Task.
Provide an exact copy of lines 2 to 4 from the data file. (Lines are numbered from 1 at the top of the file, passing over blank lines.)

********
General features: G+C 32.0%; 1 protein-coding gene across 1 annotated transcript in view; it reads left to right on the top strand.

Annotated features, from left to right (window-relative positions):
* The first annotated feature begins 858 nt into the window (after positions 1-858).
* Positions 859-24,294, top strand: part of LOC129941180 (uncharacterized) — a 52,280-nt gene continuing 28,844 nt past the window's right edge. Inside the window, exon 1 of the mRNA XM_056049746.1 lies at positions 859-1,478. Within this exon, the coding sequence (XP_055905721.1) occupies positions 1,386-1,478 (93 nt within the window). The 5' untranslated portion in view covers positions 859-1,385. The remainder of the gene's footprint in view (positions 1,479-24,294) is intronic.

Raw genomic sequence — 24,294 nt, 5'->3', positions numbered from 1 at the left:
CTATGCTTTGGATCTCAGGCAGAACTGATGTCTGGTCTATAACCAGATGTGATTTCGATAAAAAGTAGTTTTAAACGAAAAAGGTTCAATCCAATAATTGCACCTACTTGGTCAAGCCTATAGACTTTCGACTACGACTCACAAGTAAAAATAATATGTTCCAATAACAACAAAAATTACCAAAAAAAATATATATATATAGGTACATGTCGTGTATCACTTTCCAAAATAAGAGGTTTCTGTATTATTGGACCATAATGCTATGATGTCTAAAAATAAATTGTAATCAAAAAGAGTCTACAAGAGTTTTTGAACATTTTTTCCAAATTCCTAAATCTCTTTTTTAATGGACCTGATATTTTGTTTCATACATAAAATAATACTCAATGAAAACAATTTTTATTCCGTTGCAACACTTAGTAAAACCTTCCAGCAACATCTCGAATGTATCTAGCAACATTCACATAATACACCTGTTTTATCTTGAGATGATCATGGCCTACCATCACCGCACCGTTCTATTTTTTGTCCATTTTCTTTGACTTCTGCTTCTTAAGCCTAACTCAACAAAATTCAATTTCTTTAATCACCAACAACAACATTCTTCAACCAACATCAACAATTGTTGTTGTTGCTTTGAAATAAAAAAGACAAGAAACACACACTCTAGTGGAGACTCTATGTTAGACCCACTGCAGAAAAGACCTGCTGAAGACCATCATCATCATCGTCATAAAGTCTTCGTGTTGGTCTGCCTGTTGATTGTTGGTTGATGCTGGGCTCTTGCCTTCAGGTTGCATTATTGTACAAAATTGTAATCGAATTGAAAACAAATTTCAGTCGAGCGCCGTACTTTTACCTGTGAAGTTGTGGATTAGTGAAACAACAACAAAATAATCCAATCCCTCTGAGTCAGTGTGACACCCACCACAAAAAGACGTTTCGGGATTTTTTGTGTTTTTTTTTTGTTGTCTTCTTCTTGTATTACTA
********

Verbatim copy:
Annotated features, from left to right (window-relative positions):
* The first annotated feature begins 858 nt into the window (after positions 1-858).
* Positions 859-24,294, top strand: part of LOC129941180 (uncharacterized) — a 52,280-nt gene continuing 28,844 nt past the window's right edge. Inside the window, exon 1 of the mRNA XM_056049746.1 lies at positions 859-1,478. Within this exon, the coding sequence (XP_055905721.1) occupies positions 1,386-1,478 (93 nt within the window). The 5' untranslated portion in view covers positions 859-1,385. The remainder of the gene's footprint in view (positions 1,479-24,294) is intronic.